At least once a week, I sweep an entire Dilly off my floor. Dilly is my 60-pound Heeler mix and he sheds what feels like a scientifically impossible amount of dog hair, especially at this time of year.
As I fill dustpan-after-dustpan with his golden-red hair, I always find myself asking: How does Dilly shed this much hair? And what the heck am I supposed to do with all of his dog hair—throw it away, give it to the birds? What kinds of things can you, and should you, do with fur?
Does this sound familiar? Maybe you’re finding dog hair on every square inch of couch cushion. Or, maybe you’re brushing a small mountain of hair off your dog every other week. You’re definitely not alone if you’re dealing with a very hairy situation around your house.
One of the reasons that our dogs are shedding so much right now is because springtime and warmer weather is shedding season for many dog breeds. Dilly, along with most every other dog, needs to get rid of his thick winter coat to get ready for warmer temperatures. So, it’s totally normal to be dealing with a lot of dog hair right now, according to the American Animal Hospital Association.
If you’re also wondering what you’re supposed to with all that dog hair, you’re in luck. I consulted with some experts to find the best ways to handle and dispose of pet hair to make sure we’re doing the best thing for our dogs, the environment, and even local wildlife! And, for fun, I rounded up some creative ways that people reuse and recycle pet hair.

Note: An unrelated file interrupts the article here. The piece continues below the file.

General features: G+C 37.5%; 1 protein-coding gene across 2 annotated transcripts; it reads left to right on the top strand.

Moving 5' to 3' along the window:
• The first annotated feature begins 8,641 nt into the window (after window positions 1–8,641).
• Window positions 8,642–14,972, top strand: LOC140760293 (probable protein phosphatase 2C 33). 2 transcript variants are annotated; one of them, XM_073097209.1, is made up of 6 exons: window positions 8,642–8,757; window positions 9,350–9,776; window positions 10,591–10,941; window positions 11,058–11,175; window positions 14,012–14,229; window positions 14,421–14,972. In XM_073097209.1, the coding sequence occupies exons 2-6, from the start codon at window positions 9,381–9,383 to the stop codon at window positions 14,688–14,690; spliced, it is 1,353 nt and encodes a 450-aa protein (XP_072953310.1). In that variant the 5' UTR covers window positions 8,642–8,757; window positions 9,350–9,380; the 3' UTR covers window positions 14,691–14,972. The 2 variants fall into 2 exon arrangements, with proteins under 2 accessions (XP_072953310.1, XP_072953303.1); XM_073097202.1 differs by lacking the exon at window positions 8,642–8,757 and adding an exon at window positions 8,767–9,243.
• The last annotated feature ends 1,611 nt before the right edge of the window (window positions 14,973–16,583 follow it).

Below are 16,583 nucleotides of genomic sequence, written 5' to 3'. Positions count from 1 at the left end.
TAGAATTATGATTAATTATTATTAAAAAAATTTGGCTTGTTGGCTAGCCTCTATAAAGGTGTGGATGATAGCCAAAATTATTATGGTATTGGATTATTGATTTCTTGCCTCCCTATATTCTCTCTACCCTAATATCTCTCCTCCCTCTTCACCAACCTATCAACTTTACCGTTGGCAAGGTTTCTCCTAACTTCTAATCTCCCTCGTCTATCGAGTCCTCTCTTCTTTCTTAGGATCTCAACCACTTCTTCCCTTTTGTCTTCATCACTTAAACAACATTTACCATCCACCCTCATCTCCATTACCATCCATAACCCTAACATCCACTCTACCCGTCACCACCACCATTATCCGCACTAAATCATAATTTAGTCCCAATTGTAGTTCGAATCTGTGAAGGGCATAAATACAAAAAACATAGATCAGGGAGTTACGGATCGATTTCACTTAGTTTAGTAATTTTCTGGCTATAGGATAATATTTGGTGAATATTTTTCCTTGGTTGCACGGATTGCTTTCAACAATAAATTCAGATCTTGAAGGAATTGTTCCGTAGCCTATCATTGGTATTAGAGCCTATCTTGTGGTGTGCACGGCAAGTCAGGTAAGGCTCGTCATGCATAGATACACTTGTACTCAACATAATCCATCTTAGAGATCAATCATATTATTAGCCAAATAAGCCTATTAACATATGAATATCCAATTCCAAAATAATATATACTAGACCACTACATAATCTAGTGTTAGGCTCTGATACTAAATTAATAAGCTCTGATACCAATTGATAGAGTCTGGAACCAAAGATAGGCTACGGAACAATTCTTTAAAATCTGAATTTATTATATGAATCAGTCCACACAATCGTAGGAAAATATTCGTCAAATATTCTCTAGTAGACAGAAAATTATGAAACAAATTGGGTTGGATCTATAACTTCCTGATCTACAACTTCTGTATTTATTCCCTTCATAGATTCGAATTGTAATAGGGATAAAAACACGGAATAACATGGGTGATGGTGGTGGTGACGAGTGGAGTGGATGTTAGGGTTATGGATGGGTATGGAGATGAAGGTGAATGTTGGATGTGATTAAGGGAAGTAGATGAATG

Pro Tips on Managing Pet Hair
If you feel like you’re always dealing with a mess of dog hair, you might need to spend more time taking care of your dog’s hair or fur, says Becky Clark. Clark is a grooming instructor for the pet grooming program at Kirkwood Community College in Cedar Rapids, Iowa. And she’s got 25 years of professional grooming experience.
She says pet hair is just like human hair. The more on top of your hair you are, the better it’s going to look and behave. But, if you neglect your hair, it can turn into a total and unmanageable mess.
“If you haven’t shampooed your hair in a few days, you might notice that there are extra hairs in the shower drain when you finally get around to it,” she said.
“The same thing can happen with your dog.”
Clark recommends combing and brushing your pet on a regular basis. She says just how much you should brush your dog varies by breed and coat, but she promises it’s worth it to stay on top of grooming. She even has a tactic for double-coated dogs that can reduce their shedding by 90 percent.
“The more you groom your dog, the less pet hair you’re going to have to deal with,” says Clark.
Regularly brushing and shampooing your dog can help reduce shedding, remove dead hair, and keep your dog’s hair more manageable.
Clark says her grooming facility largely disposes of dog hair in the regular trash—much of the hair her groomers deal with is best suited for the dump. But she has had clients come in to collect dog hair for projects around their house, such as fending off deer from the garden or giving barn swallows nesting material (more on that in a minute).
The Dirt on Pet Hair
Pet hair and fur is compostable because it is full of nitrogen, which is good for soil and fertilization. The downside of composting pet hair is that it can take a while to break down, just like human hair. To help accelerate the process, spread your pet’s hair out so it’s not in clumps, and strive to balance the hair out with the correct ratio of green and brown compostable materials.